Project description:BACKGROUND: Cavernous hemangioma are the most common benign lesions of the orbit. Their surgical resection is still challenging and several surgical approaches have been proposed. CASE DESCRIPTION: We present the case of a 59-year-old woman with a cavernous hemangioma of the orbital apex, which was diagnosed incidentally. The hemangioma was extraconal and involved mainly the medial orbital apex; it also extended to the pterygoid fossa, to the middle fossa, to the maxillary and sphenoid sinuses. The surgical resection was performed by a pure endoscopic transphenoidal, transmaxillary, transethmoidal approach, achieving a total removal. The patient had a transient and incomplete paresis of the VI cranial nerve on the left side and did not experience other postoperative complications. CONCLUSION: The endoscopic endonasal approach proved successful in the management of this case and it should be considered in the surgical management of extraconal orbital apex lesions with medial or inferior extension.
Project description:Even a mild degree of postoperative deviation of the nasal dorsum and/or columella from the midsagittal plane could be enough to displease a patient. Postoperative judgment of the nasal dorsum and the columellar positioning on the midsagittal plane is somewhat of a subjective decision determined by the surgeons' naked eye. Most innovations tend to evolve from necessities. The risk and reality of misjudging the positioning for both the nasal dorsum and/or the columella led me to develop a device for the objective measurement of the midsagittal axis of the nose. I have called it the rhinoplasty setsquare device. This device is made from 316 quality stainless chrome. It is completely sterilizable. It consists of 4 main parts. During the finishing touches of the operation, the correct placement of the rhinoplasty setsquare device will provide the surgeon with an objective decision that will help make the positioning of the nasal dorsum and the columella more precise. When I conducted my research on literature and device catalogs for possible devices designed for measurement in rhinoplasty operations, I ran into devices such as the Castroviejo caliper, calibrated lateral crus stabilizer, Joseph measuring rod, and Thorpe Marchac caliper. All of them are unique in their function and design. However, as far as I could see, there is no device similar in form and function to my rhinoplasty setsquare device. I have been using this device for 8 months for all my rhinoplasty patients. I am more confident now in my postoperative results due to its objective measurement of the midsagittal line.
Project description:Current augmentative and reconstructive rhinoplasties use auto logous tissue grafts or synthetic bioinert materials to repair nasal trauma or attain an aesthetic shape. Autologous grafts are associated with donor-site trauma and morbidity. Synthetic materials are widely used but often yield an unnatural appearance and are prone to infection or dislocation. There is an acute clinical need for the generation of native tissues to serve as rhinoplasty grafts without the undesirable features that are associated with autologous grafts or current synthetic materials.Bioactive scaffolds were developed that not only recruited cells in the nasal dorsum in vivo, but also induced chondrogenesis of the recruited cells. Bilayered scaffolds were fabricated with alginate-containing gelatin microspheres encapsulating cytokines atop a porous poly(lactic-co-glycolic acid) base. Microspheres were fabricated to contain recombinant human transforming growth factor-?3 at doses of 200, 500, or 1000 ng, with phosphate-buffered saline-loaded microspheres used as a control. A rat model of augmentation rhinoplasty was created by implanting scaffolds atop the native nasal cartilage surface that was scored to induce cell migration. Tissue formation and chondrogenesis in the scaffolds were evaluated by image analysis and histologic staining with hematoxylin and eosin, toluidine blue, Verhoeff elastic-van Geison, and aggrecan immunohistochemistry.Sustained release of increasing doses of transforming growth factor-?3 for up to the tested 10 weeks promoted orthotopic cartilage-like tissue formation in a dose-dependent manner.These findings represent the first attempt to engineer cartilage tissue by cell homing for rhinoplasty, and could potentially serve as an alternative material for augmentative and reconstructive rhinoplasty.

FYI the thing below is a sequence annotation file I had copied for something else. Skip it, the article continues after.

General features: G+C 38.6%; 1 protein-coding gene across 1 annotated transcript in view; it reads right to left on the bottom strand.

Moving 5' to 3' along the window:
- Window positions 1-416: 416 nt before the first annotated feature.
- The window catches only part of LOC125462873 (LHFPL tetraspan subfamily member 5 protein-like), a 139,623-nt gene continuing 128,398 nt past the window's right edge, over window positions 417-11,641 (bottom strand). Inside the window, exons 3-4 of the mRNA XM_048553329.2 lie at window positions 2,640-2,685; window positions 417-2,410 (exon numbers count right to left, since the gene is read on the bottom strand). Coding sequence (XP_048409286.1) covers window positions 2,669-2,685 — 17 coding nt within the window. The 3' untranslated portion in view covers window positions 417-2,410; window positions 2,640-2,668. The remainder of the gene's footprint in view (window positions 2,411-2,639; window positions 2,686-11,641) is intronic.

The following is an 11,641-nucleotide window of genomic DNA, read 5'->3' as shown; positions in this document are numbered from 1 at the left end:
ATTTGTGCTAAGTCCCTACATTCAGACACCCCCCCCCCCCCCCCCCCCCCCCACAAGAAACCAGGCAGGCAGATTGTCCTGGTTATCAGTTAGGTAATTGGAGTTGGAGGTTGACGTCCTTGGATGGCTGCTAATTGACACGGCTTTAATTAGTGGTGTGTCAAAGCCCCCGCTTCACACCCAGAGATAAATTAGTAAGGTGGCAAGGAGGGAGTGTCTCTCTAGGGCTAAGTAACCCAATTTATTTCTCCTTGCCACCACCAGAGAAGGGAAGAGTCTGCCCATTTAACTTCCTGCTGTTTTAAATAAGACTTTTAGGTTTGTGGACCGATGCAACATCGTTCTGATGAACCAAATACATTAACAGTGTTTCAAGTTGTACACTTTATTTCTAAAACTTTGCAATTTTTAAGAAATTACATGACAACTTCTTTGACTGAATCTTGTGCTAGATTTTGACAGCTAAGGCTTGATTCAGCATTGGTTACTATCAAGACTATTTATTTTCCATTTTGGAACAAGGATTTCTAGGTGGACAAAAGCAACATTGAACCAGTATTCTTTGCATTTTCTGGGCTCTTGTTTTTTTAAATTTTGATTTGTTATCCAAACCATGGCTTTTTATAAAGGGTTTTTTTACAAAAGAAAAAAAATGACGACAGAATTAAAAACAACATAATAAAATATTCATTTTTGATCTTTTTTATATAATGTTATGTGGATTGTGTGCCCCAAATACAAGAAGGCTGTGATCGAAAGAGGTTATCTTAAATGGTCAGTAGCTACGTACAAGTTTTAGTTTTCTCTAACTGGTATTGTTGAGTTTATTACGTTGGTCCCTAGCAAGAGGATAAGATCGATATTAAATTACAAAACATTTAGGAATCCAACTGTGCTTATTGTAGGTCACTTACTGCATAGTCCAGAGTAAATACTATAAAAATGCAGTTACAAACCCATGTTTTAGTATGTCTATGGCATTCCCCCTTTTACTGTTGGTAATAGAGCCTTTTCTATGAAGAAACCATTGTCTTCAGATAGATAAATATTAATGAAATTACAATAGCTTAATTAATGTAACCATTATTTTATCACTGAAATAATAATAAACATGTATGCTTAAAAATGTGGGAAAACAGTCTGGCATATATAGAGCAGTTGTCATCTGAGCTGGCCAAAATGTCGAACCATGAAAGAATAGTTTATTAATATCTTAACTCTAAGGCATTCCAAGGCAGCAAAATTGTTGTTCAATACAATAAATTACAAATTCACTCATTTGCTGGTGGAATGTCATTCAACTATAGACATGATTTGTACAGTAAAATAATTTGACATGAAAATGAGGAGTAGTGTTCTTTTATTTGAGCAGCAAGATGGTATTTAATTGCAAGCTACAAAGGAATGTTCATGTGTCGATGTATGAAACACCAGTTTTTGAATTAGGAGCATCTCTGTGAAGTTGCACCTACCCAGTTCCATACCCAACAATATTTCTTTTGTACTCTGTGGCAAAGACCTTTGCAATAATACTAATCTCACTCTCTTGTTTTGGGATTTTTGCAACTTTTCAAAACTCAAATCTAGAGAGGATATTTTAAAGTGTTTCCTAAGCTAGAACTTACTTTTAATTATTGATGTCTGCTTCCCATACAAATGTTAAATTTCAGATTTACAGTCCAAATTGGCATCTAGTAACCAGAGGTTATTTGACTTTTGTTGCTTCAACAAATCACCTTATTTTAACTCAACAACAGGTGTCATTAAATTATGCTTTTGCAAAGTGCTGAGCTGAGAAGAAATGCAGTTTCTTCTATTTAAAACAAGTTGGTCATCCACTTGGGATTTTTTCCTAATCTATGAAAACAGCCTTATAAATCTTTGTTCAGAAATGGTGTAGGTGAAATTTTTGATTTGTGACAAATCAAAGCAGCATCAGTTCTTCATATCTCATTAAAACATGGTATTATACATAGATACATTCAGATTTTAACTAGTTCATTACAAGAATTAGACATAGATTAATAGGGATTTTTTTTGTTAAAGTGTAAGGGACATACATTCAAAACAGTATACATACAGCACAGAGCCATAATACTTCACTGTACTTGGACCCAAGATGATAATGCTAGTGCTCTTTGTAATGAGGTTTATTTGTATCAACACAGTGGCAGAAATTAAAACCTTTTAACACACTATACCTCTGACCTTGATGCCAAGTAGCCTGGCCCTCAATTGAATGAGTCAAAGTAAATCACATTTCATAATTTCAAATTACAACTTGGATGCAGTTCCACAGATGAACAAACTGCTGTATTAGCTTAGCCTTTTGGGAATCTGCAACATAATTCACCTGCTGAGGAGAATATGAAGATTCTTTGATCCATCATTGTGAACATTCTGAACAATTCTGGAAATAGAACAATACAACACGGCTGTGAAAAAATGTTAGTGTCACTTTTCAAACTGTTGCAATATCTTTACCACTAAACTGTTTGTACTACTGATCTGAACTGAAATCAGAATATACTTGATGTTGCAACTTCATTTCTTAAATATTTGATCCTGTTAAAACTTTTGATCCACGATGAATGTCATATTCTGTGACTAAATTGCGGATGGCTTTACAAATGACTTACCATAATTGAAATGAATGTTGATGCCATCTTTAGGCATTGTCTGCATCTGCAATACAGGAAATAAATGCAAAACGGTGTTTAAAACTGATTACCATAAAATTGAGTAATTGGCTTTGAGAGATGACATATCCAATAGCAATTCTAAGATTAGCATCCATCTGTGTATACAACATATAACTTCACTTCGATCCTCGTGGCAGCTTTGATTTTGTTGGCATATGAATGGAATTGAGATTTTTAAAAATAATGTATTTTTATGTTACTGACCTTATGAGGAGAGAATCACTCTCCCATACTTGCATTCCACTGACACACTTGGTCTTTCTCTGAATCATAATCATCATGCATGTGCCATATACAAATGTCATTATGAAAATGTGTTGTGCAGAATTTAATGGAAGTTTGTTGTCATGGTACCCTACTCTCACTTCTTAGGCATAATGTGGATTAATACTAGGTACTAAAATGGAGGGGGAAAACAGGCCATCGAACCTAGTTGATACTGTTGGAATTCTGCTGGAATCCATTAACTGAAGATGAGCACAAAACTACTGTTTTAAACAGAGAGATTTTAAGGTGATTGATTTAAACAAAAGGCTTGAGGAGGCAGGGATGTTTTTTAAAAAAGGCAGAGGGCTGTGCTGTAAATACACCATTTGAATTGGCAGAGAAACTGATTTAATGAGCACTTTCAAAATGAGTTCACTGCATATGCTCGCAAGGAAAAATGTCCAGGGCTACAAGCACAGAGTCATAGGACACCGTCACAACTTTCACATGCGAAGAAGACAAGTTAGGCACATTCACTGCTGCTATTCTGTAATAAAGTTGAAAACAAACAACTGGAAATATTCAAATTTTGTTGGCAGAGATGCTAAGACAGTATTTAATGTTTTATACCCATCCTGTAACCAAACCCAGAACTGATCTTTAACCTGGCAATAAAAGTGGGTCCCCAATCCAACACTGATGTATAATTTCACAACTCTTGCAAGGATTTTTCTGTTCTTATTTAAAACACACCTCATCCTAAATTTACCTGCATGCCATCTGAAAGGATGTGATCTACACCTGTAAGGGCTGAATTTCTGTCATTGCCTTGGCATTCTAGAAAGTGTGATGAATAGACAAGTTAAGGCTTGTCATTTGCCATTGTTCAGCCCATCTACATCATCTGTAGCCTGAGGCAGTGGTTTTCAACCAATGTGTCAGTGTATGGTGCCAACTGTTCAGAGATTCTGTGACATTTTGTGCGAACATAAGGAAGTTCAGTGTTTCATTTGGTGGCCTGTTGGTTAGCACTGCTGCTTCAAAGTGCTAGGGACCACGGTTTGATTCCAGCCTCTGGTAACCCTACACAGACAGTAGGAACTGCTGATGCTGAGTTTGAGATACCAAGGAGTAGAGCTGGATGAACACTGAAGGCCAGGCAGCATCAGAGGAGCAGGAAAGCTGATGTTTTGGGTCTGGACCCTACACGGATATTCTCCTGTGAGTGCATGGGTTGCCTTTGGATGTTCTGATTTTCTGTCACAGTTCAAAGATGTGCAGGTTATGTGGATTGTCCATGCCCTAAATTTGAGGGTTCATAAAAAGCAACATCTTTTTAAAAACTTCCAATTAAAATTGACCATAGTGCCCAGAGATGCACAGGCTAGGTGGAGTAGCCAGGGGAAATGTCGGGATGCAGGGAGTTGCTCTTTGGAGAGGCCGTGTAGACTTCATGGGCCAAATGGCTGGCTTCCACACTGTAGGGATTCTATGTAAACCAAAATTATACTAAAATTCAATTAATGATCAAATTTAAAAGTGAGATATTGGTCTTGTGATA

Project description:Introduction:Intramedullary lesions and tumors are generally accessed by a posterior approach. However, if the lesion is located on the ventral side of the spinal cord, a posterior resection with myelotomy poses technical difficulties. We report two cases of complete resection of a cervical ventral intramedullary cavernous hemangioma using an anterior approach. Case Report:Two cases of intramedullary cavernous hemangioma located on the ventral side of the spinal cord were successfully treated by total resection with anterior cervical corpectomy followed by anterior spinal fusion with an autologous bone strut from the iliac crest. In both cases, the postoperative course was uneventful, and there was no neurological deficit. Bony fusion was achieved, and there was no recurrence or complication during a follow-up period of at least two years. Conclusions:Here, we describe an anterior approach for total resection of cavernous hemangiomas on the ventral side of the cervical spinal cord. Outcomes were stable two years after the operations. Although the method should be assessed with more patients and a longer follow-up time, this anterior approach may be useful for the radical resection of a vascular malformation or tumor.
Project description:Primary neoplasms of the small intestine are relatively rare in all age groups, accounting for about 5 % of all gastrointestinal tumors 1. Cavernous hemangiomas of the small intestine are also rare, can cause gastrointestinal bleeding, and are extremely difficult to diagnose preoperatively 2. We present a patient who presented with melena and iron deficiency anemia, for whom wireless capsule endoscopy and single-balloon enteroscopy facilitated the diagnosis of cavernous hemangioma.